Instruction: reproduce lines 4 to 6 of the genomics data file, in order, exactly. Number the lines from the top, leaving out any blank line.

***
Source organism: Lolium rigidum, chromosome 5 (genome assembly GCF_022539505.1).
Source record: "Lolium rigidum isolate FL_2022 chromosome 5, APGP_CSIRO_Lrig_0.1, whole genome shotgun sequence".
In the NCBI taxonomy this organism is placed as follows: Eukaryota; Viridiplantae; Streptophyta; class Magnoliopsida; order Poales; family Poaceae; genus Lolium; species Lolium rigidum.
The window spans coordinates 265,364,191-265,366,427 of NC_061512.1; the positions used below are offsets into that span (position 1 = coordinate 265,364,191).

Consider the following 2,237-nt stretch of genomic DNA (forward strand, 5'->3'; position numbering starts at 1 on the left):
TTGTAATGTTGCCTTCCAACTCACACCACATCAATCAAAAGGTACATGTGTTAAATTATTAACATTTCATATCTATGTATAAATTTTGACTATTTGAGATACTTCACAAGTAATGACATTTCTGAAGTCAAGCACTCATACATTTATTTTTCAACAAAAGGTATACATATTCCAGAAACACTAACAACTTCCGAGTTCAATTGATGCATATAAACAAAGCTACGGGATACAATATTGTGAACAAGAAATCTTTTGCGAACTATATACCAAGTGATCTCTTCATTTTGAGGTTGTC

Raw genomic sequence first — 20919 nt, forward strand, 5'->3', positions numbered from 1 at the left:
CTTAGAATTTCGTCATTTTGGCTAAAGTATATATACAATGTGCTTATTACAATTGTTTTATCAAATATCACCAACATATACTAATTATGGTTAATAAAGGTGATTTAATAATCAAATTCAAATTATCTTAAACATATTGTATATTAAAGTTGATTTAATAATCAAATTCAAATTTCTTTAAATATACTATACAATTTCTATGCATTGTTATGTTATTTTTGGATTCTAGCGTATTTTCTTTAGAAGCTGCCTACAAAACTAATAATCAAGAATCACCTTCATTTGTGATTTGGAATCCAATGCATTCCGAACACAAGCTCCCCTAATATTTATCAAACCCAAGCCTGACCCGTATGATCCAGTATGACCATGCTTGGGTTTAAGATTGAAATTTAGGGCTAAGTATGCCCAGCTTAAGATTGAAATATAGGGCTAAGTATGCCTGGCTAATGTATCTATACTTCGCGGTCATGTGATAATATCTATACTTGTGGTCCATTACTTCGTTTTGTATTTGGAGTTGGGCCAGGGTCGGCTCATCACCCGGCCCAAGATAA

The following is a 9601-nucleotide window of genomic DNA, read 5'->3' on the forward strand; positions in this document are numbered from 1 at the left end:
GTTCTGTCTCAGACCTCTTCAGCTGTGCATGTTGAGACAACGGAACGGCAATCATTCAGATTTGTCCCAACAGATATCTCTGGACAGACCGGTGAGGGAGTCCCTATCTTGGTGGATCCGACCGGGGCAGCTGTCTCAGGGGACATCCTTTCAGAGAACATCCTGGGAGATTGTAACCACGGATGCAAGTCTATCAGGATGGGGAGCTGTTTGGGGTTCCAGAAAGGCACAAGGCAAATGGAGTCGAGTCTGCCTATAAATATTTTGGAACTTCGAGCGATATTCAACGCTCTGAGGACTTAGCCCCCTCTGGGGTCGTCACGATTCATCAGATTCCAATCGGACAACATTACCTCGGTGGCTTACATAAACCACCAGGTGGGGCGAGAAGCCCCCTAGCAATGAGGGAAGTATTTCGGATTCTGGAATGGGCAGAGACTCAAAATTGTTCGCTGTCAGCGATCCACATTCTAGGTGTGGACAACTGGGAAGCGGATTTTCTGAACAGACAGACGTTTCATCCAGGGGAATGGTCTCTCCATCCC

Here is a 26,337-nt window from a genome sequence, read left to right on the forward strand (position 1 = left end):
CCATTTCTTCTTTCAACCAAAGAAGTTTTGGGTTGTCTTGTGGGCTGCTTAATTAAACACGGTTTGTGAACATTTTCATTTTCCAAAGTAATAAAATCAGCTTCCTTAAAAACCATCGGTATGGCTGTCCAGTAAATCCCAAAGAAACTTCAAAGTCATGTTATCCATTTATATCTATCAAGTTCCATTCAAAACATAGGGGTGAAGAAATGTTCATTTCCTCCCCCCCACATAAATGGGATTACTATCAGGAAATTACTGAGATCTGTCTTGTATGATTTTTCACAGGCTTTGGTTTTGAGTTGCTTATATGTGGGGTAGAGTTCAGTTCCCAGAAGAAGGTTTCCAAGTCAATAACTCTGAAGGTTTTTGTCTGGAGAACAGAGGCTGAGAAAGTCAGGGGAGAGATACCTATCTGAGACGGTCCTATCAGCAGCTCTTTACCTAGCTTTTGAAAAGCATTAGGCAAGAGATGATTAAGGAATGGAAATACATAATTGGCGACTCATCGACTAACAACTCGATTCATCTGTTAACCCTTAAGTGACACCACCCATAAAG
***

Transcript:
The window spans coordinates 265,364,191-265,366,427 of NC_061512.1; the positions used below are offsets into that span (position 1 = coordinate 265,364,191).

Consider the following 2,237-nt stretch of genomic DNA (forward strand, 5'->3'; position numbering starts at 1 on the left):
TTGTAATGTTGCCTTCCAACTCACACCACATCAATCAAAAGGTACATGTGTTAAATTATTAACATTTCATATCTATGTATAAATTTTGACTATTTGAGATACTTCACAAGTAATGACATTTCTGAAGTCAAGCACTCATACATTTATTTTTCAACAAAAGGTATACATATTCCAGAAACACTAACAACTTCCGAGTTCAATTGATGCATATAAACAAAGCTACGGGATACAATATTGTGAACAAGAAATCTTTTGCGAACTATATACCAAGTGATCTCTTCATTTTGAGGTTGTC